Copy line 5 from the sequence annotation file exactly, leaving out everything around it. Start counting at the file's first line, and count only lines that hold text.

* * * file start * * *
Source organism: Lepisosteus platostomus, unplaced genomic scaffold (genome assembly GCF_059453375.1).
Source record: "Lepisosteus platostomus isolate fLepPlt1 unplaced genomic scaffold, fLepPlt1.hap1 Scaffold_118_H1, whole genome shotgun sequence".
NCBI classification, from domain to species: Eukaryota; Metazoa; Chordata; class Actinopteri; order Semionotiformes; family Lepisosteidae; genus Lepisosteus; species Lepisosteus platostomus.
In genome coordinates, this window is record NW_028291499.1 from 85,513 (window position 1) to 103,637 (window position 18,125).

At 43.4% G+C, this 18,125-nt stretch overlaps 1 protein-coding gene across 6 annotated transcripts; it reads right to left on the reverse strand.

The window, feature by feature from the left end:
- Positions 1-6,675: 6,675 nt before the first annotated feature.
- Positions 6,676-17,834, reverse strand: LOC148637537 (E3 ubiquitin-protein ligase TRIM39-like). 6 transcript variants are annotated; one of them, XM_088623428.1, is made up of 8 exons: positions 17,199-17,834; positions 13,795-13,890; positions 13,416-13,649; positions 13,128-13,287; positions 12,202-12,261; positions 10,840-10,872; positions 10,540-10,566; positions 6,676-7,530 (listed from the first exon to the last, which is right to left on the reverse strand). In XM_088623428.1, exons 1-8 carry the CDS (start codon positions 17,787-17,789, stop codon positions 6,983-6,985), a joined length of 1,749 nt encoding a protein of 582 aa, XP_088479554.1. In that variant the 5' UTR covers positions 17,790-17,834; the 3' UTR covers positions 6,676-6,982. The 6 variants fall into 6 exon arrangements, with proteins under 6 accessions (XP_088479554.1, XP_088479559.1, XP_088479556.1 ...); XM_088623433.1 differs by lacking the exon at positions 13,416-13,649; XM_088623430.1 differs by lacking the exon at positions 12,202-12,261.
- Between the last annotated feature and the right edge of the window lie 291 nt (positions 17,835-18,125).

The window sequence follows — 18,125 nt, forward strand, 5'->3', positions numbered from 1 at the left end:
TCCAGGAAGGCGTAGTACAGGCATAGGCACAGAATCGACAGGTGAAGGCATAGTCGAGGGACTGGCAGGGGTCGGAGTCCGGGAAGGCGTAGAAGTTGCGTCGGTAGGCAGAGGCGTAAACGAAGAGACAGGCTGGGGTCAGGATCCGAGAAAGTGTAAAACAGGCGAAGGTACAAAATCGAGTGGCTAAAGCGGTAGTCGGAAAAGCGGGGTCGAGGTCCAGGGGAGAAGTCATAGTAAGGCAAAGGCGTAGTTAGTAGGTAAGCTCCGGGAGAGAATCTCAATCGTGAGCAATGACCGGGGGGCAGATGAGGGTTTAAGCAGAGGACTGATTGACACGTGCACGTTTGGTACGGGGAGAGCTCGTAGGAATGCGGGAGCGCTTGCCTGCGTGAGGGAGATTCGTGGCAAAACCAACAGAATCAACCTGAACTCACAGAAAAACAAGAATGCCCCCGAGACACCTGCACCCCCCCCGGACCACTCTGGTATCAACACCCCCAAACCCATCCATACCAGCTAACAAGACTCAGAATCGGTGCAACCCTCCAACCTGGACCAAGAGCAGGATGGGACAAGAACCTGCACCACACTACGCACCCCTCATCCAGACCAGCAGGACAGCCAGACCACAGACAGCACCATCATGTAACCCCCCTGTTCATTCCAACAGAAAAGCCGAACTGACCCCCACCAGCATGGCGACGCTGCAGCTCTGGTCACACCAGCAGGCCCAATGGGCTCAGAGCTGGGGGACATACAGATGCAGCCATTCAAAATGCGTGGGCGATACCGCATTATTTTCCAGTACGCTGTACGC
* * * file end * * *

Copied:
At 43.4% G+C, this 18,125-nt stretch overlaps 1 protein-coding gene across 6 annotated transcripts; it reads right to left on the reverse strand.